North Woods Construction Ltd

design influences

Self-evidently each house design is a unique response to site and client brief. However design is also continuously responding to architectural and technical context and it is fair to say that North Woods’ houses have shown considerable evolution since the first in 1998. Whilst a Scandinavian influence predominated in earlier days, more recently joint influences of central European and contemporary Scottish timber architecture are both evident. On account of the particularly wet climate in which we are situated in the north west Highlands we have however, so far, mostly side-stepped the current trend for cropped eaves and untreated cladding, instead cutting our own path with coloured cladding and the retention of overhanging roofs. Supporting an exaggerated overhang offers an engineering challenge which we try to meet with an architectural response. Painted cladding maintains a link with Northern European traditions allowing the use of a wider range of timbers.

Lael Falls House

Designed by Bernard Planterose, North Woods’ first house was workshop fabricated by Norbuild and constructed with them at Inverlael, Lochbroom. It has a 100% home grown timber structure, insulated with recycled newsprint (Warmcel) and clad in European larch. It features strongly expressed internal Douglas fir post and beam elements and flooring.

Ceol Mara

Ceol Mara on Loch Broom also features a massive Douglas fir post and beam frame and is insulated with natural sheep’s wool. Floor to ceiling glazing is mounted directly onto the frame in places and the living space is flooded with natural light from extensive roof glazing.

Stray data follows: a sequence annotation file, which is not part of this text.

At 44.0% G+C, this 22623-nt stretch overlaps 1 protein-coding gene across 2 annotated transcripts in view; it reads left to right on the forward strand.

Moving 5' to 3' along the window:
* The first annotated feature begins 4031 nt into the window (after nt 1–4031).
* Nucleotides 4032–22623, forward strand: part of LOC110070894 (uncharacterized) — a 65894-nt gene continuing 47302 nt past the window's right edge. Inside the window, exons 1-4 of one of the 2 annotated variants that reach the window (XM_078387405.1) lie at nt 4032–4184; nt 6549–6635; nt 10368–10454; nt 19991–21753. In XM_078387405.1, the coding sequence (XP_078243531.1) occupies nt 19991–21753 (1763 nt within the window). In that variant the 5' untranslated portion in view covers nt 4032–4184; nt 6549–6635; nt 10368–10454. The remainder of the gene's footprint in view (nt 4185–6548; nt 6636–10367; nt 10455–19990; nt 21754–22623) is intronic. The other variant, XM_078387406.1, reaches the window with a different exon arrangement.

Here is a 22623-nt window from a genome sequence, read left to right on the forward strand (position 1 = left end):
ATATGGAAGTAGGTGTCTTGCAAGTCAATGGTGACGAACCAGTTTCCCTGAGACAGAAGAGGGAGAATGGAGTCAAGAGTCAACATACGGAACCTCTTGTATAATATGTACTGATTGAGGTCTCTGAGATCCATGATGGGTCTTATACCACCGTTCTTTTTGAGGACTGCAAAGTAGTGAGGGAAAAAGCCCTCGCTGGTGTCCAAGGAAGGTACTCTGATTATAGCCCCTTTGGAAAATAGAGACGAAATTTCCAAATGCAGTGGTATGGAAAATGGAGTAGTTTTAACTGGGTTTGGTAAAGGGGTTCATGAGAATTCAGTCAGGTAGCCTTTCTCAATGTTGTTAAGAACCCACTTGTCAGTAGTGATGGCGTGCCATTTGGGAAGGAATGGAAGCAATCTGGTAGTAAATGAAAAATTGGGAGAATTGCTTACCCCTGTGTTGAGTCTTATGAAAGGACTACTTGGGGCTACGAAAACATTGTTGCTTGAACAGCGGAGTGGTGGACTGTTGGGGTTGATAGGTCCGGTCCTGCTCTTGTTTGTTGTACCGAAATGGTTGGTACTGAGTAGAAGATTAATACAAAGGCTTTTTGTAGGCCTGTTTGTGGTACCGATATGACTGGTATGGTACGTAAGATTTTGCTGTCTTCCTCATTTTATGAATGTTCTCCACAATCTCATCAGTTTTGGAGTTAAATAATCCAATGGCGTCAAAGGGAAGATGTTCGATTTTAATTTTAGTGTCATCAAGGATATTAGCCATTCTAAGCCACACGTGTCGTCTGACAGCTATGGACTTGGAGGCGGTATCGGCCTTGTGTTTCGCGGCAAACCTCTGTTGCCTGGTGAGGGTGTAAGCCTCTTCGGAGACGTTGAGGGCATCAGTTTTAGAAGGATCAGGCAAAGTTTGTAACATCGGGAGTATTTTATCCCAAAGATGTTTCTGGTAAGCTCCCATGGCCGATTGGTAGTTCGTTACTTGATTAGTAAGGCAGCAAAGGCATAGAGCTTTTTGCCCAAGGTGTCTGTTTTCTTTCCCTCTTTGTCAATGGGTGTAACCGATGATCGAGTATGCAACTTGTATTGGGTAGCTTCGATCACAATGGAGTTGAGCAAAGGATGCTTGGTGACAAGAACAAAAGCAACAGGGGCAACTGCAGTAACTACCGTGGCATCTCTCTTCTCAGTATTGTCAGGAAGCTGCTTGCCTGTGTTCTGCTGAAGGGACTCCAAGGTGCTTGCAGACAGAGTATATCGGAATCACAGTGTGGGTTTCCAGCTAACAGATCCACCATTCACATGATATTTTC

Inchdryne Lodge

Inchdryne Lodge, a collaboration with Locate Architects, lies within the Cairngorm National Park and was also built to a strongly environmental brief stipulating only the use of home-grown timbers. Its impressive vaulted ceiling, double sided fireplace and post and beam frame have ensured its place in a number of publications. It was designed specifically as high quality holiday accommodation and has proved a great commercial success.

Kay House

The Kay House lies in the Findhorn Community eco-village and is mostly conventionally timber framed, insulated in Warmcel and clad in painted Douglas fir. It was built in collaboration with Build One Ltd.

Clashnessie House

Recently design interest has focused on the possibilities of cross laminated timber (CLT) and it is hoped that the house at Clashnessie in collaboration with Eurban will be just the first of several. Its all timber interior creates a particularly tactile and beautiful environment to inhabit. (For Clashnessie House images see Clashnessie House)